Dillingham is a full-service community that welcomes both the commercial fishing industry and a sizeable number of summer visitors in search of some of Alaska’s best sportfishing and wildlife viewing.

About Dillingham (Yup'ik: Curyung)

Dillingham is home to 2,347 residents, who live on the edge of the largest state park in the country, Wood-Tikchik State Park, and enjoy some of the best sportfishing in the entire state – which is saying something! All five species of Pacific salmon along with freshwater rainbow trout, Arctic char and Dolly Varden are abundant in the Wood and Tikchik systems of lakes and rivers.

Strategically situated at the head of Nushagak Bay and along the mouth of the Wood and Nushagak rivers, Dillingham has become the economic and transportation hub of western Bristol Bay. Thanks to the rich fisheries of Bristol Bay, Dillingham is the fastest growing community in the region, supporting 230 commercial fishing licenses and four fish processing plants whose workers double the city’s population in the summer.

Things to do

Dillingham and the many surrounding wilderness areas are popular with outdoorspeople who want to enjoy remote wilderness, sportfishing, solitary lakes and quiet rivers and unparalleled wildlife viewing.

Wood-Tikchik State Park is spread over 1.6 million acres and named for its two separate systems of large, interconnected clear-water lakes. Bordered by the Nushagak lowlands on the east and the Wood River Mountains to the west, the two systems of lakes span a variety of terrain and are renowned for their diverse beauty. Other than a handful of fishing and hunting lodges in and around the park, Wood-Tikchik is an undeveloped wilderness that attracts kayakers, canoers, rafters and boaters. Visitors are usually totally self-sufficient and reach the park by air taxi from Dillingham or charter boat from the village of Aleknagik on Lake Aleknagik, 25 miles north of Dillingham and connected to the city by road.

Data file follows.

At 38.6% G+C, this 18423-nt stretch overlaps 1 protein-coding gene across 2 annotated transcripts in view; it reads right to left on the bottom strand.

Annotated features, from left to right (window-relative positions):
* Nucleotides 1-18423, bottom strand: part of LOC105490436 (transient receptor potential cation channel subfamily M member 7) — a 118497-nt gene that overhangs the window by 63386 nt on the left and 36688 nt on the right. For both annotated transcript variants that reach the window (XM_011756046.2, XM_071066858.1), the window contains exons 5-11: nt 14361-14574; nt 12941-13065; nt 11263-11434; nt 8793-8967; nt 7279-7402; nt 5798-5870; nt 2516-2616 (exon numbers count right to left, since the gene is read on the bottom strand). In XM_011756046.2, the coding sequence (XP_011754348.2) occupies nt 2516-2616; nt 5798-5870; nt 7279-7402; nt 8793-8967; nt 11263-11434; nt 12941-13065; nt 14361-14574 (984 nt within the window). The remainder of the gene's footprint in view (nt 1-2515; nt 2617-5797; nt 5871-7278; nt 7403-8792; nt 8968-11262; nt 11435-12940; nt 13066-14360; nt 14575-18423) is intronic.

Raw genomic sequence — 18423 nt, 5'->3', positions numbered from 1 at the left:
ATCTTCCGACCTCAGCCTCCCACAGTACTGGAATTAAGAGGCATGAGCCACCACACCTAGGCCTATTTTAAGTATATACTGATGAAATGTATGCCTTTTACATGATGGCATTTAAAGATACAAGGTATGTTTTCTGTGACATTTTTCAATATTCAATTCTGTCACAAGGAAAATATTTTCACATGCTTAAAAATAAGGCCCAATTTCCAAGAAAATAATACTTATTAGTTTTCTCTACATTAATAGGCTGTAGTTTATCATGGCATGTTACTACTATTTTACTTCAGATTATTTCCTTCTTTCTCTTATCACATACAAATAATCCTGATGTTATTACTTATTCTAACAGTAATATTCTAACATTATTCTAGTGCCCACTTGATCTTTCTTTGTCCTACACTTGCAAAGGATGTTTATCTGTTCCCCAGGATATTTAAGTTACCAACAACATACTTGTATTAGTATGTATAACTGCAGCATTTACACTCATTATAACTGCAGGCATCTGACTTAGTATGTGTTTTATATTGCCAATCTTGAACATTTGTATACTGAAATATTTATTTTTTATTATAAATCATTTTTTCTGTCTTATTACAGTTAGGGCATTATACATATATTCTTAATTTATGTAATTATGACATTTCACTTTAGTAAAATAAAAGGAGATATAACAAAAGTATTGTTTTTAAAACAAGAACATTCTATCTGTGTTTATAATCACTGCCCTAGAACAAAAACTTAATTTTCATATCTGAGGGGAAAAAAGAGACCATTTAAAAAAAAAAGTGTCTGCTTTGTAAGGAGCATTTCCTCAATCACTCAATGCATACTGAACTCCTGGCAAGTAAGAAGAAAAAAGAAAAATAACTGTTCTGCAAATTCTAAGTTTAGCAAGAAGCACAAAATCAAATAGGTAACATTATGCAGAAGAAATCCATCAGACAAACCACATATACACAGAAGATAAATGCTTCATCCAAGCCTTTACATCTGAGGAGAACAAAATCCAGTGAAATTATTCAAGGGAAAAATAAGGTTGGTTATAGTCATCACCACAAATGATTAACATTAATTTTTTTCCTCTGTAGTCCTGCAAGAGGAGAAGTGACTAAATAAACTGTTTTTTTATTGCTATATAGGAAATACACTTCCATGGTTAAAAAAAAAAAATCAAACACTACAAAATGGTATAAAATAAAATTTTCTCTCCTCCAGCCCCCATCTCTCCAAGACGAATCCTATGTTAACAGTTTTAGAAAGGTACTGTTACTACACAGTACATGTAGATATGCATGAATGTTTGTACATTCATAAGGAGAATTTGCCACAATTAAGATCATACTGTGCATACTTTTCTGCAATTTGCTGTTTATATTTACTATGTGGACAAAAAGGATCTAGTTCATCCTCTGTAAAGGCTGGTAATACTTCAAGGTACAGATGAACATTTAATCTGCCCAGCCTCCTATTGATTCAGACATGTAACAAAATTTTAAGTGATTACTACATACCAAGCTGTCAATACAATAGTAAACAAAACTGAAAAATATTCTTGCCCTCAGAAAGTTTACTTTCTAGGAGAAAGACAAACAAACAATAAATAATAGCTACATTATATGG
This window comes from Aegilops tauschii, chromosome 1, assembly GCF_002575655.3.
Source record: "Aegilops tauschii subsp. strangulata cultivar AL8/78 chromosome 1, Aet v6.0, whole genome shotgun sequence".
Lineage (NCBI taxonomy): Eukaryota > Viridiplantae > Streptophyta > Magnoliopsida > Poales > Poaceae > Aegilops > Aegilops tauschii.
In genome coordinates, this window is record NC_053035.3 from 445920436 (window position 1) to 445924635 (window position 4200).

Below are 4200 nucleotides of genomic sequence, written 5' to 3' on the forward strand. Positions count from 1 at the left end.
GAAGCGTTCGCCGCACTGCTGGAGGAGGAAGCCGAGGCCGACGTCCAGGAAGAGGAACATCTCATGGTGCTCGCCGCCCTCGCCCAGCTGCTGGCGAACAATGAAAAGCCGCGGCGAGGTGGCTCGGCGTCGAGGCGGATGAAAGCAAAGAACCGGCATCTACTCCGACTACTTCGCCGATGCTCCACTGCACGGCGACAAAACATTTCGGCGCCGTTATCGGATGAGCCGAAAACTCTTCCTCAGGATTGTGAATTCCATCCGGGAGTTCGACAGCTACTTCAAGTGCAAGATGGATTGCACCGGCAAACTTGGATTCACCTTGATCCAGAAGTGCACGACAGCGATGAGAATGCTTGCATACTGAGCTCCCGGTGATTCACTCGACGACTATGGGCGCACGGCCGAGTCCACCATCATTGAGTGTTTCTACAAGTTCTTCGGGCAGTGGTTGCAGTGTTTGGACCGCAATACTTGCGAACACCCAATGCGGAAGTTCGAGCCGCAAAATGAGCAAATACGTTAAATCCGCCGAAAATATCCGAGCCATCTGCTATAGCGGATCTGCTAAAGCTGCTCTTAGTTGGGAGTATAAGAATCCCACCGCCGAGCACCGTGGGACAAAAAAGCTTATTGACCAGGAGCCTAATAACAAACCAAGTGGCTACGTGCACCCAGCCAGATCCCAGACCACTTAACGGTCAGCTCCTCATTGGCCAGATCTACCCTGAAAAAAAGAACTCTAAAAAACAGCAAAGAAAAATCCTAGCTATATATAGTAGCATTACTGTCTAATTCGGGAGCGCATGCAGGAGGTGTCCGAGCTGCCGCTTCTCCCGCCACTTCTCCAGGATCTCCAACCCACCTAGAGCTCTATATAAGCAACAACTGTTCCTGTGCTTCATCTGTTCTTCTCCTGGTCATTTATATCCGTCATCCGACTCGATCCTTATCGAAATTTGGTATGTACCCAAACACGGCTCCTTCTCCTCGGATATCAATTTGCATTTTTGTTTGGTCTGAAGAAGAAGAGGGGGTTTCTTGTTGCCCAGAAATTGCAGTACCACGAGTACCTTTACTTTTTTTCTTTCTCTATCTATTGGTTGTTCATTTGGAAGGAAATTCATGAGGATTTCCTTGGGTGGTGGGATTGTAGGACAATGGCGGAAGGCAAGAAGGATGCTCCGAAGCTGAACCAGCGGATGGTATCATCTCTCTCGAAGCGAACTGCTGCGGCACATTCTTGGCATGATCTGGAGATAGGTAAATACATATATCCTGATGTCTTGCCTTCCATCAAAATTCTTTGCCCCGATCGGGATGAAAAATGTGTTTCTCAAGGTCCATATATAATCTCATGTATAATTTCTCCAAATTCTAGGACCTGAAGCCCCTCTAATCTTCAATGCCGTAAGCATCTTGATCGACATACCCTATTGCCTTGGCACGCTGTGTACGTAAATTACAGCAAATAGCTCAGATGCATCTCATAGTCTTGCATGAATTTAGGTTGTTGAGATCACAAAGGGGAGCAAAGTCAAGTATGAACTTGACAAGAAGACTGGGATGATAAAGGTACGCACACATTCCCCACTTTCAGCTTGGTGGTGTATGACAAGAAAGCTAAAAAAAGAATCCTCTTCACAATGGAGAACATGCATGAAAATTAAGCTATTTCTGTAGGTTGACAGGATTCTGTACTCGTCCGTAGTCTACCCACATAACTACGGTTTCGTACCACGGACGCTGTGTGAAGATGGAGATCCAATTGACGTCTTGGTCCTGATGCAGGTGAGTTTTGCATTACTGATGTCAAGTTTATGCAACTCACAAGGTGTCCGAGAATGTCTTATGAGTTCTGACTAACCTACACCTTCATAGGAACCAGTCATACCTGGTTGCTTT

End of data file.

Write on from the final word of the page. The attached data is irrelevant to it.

Walrus Islands State Game Sanctuary is another popular spot near Dillingham. The sanctuary is made up of a group of seven craggy islands and their adjacent waters located in northern Bristol Bay southwest of Dillingham. Best know among the Walrus Islands is Round Island, the largest walrus haul-out grounds in Alaska, where each summer as many as 14,000 male walruses haul out on exposed, rocky beaches to stake out their territory for the upcoming mating season. Other wildlife is also plentiful in the sanctuary, including Steller sea lions, migrating whales, orcas, puffins and thousands of other seabirds. Camping is available on Round Island, but the number of campers is limited to ensure the walruses are not disturbed, so make arrangements first with the Alaska Department of Fish and Game.

Dillingham is also the hub for many of the air taxis that operate within Togiak National Wildlife Refuge. The 4.7-million-acre refuge features pristine rivers, clear mountain lakes and steep sloped mountains and stretches from the Bering Sea to the treeless tundra uplands of the Ahklun and Wood River mountains. The main activities in the refuge are float trips and sport fishing. The refuge offers some of the finest salmon and trout fishing in Alaska; all five species of Pacific salmon can be found there. The refuge also provides habitat for at least 201 staging, migrating or breeding bird species while brown bear, moose and caribou attract sport hunters to the area. Along the refuge’s coastline, up to 12,000 male walruses may haul out on Cape Pierce, one of the two largest regularly used terrestrial haulouts for Pacific walrus in the United States, between June and October.

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